The Inside Story from Italian Wine Merchants

Go-to-Wine Tuesday: Guado al Tasso 2014 Bolgheri Vermentino

A bright, juicy under $23 Antinori Vermentino with a perfect recipe complement

WH1916-2Today, I’m going to share a great Italian recipe with you: “Rombo al forno con le Patate.” Even better, I’m going to put it with the perfect wine pairing, Guado al Tasso 2014 Bolgheri Vermentino from Antinori, a sharp and floral new release from this Bolgheri estate. This classic Italian recipe is as good as it is healthy; it’s also simple and focuses on the high quality of one of the most noble fish from the Mediterranean: the Turbot.

One of the most prestigious wine producers in Italy, Antinori gained international renown for crafting the world-famous Tignanello, Solaia, Cervaro della Sala and, of course, Guado al Tasso, the flagship wine of the estate of the same name. The Guado al Tasso estate is located near Bolgheri on the Tuscan coast, 60 miles southwest of Florence. Its 750 acres of vineyards sit in the center of the so-called “Bolgheri amphitheater,” the rolling hillsides that surround a splendid plain that slopes gently towards the sea; it’s a microclimate with unique characteristics.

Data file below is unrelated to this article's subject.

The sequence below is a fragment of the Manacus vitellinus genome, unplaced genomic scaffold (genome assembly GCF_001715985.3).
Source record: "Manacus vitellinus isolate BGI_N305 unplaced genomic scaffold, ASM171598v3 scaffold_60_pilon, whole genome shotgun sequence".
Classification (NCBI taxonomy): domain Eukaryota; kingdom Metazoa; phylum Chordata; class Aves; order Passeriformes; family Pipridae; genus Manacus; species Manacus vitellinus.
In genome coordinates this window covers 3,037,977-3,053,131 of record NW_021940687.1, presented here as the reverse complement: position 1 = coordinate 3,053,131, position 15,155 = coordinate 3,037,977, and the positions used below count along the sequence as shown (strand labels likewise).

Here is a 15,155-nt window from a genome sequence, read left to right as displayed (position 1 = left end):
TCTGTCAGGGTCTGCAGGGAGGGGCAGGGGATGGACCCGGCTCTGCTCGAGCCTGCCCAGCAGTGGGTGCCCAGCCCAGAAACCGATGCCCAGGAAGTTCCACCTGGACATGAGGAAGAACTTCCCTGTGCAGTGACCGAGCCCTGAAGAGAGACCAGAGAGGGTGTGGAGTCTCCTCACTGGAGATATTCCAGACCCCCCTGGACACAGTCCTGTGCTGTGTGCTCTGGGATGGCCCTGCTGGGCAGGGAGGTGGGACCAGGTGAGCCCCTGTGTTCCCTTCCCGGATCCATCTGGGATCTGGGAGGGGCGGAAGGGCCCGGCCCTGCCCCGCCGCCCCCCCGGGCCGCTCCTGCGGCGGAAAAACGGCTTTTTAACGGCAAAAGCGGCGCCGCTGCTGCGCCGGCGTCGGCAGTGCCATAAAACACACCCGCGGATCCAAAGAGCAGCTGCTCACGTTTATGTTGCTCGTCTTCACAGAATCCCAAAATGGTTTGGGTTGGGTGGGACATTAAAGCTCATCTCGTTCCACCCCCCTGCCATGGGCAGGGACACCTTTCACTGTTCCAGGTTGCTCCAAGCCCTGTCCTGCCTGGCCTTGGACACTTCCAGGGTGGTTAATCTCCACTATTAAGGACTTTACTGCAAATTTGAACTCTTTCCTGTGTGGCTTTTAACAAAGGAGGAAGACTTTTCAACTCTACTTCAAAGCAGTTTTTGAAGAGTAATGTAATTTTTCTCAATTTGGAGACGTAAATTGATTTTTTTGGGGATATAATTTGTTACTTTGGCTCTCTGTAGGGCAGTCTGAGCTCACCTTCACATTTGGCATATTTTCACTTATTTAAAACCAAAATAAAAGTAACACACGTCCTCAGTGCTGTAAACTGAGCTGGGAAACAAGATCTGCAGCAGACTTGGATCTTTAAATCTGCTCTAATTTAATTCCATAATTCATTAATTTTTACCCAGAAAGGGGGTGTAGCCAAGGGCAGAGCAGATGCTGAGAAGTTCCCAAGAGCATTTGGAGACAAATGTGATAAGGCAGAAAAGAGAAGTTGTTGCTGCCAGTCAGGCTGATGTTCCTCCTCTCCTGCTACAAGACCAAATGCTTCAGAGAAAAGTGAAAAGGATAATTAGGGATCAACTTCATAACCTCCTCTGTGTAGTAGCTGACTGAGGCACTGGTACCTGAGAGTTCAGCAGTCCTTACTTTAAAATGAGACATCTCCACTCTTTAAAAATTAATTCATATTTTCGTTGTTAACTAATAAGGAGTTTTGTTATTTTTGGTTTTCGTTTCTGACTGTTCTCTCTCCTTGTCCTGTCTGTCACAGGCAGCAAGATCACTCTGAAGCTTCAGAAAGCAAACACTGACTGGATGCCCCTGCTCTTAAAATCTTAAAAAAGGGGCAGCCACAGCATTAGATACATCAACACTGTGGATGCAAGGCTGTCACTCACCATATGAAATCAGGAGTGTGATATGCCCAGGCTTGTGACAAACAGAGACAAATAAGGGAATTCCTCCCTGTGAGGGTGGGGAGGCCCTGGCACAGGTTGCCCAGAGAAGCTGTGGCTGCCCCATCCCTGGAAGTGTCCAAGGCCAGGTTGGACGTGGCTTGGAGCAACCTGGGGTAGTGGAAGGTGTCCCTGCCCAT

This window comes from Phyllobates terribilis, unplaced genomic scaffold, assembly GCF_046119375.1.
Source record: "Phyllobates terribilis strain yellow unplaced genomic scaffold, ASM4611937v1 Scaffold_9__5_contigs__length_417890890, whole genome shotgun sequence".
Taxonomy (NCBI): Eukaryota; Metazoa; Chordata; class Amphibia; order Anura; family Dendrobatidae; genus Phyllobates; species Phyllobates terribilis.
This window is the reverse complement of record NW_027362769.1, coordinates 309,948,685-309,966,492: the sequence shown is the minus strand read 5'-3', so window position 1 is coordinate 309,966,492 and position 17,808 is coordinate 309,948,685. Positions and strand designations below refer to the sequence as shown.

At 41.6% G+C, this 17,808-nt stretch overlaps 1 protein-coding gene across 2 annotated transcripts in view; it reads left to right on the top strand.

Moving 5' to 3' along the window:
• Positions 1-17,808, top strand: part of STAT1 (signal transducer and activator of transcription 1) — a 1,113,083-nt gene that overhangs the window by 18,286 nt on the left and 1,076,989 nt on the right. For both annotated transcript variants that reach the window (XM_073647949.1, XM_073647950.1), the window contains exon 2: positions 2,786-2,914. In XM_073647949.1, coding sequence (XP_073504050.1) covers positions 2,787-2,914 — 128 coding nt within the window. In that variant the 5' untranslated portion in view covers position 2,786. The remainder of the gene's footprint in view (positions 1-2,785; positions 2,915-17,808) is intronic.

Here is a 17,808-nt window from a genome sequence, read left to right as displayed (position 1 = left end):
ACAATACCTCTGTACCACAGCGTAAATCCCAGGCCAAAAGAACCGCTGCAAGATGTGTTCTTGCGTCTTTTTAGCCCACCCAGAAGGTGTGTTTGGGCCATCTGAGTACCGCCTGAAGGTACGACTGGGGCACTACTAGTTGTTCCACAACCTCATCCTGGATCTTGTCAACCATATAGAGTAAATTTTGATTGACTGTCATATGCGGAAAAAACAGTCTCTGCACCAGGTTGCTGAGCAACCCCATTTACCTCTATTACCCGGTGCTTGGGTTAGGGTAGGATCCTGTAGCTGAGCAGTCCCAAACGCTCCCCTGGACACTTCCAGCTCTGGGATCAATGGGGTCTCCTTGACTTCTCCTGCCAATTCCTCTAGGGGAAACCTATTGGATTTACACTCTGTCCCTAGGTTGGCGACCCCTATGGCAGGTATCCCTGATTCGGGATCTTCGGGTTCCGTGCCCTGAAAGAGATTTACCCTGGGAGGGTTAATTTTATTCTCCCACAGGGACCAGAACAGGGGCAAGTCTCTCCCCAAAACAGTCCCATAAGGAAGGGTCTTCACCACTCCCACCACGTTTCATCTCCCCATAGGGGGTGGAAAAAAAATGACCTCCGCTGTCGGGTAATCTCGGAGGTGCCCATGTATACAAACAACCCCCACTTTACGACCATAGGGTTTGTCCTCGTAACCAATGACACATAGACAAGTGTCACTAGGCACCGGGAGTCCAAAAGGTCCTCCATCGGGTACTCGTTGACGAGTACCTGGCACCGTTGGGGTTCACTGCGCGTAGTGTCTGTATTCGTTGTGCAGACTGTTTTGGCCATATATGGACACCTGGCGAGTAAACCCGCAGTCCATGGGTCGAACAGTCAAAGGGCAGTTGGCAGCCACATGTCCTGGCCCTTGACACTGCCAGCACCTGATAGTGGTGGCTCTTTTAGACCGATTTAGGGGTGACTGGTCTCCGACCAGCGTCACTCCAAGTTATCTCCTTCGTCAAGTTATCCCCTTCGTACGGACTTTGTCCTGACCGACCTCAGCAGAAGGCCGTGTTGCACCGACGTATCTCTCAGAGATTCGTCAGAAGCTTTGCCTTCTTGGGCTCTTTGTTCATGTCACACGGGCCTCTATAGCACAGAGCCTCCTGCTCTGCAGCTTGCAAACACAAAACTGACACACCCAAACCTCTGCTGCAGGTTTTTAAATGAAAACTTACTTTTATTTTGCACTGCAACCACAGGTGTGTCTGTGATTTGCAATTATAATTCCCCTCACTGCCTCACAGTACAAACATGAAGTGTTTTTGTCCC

In the glass, this ’14 Vermetino is almost straw yellow kissed with green highlights, and its nose is quite floral but delicate. The fresh and precise, palate is mineral laden, and it holds the typical notes of a Bolgheri Vermentino such as citrus fruit, and flowers. Fresh and acidic, this wine’s balance is perfect and it has a long and savory finish. Less than $23 a bottle, this Vermentino is especially good for the price!

Now, here’s your ideal pairing, “Rombo al forno con le Patate”


One small Turbot, 1 ½ lb per person

3-4 Yukon Potatoes



Black pepper

Extra virgin olive oil


Pre-heat the oven at 375F

IMG_3516Peel the potatoes, and put them in a water bowl to minimize starch and avoid oxidation.

Slice the potatoes thinly with a mandoline slicer and make a layer on a baking sheet, add olive oil, salt, pepper and fresh rosemary



IMG_3518Add the Turbot on top, incise the fish on the top and add some olive oil




IMG_3520Cook in the oven for 20-25 minutes at 375F




IMG_3522Serve the fish with the potatoes with a delicious fresh glass of Guado al Tasso Bolgheri Vermentino 2014 and enjoy the rest of the evening


Buon appetito!